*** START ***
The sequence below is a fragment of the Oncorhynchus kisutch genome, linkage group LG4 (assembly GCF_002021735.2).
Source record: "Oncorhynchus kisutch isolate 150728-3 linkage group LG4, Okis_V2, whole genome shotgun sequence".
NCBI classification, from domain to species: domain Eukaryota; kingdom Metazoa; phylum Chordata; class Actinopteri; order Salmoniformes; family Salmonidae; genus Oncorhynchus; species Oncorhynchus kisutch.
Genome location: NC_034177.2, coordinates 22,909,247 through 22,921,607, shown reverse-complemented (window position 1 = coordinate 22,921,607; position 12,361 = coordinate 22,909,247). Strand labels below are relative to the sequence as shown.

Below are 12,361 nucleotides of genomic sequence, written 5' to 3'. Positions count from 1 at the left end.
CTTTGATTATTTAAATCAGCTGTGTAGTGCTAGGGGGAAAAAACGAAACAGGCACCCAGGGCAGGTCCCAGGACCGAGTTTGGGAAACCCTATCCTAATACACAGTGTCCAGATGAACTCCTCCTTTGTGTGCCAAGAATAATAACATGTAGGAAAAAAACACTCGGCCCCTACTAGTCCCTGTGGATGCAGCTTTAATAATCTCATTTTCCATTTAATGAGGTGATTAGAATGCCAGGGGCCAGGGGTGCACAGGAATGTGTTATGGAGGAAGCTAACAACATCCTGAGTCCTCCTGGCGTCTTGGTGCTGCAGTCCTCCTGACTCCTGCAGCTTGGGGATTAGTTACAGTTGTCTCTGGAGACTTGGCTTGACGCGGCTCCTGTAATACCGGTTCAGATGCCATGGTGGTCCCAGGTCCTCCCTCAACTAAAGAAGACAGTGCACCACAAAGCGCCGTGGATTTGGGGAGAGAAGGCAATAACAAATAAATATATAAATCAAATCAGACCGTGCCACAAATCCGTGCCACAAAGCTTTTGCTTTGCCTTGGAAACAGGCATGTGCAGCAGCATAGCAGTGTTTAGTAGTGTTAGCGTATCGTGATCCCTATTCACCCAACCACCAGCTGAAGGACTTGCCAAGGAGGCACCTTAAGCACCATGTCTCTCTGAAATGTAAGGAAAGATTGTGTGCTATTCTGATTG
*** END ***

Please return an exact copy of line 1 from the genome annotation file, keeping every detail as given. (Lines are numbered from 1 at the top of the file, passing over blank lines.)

The sequence below is a fragment of the Oncorhynchus kisutch genome, linkage group LG4 (assembly GCF_002021735.2).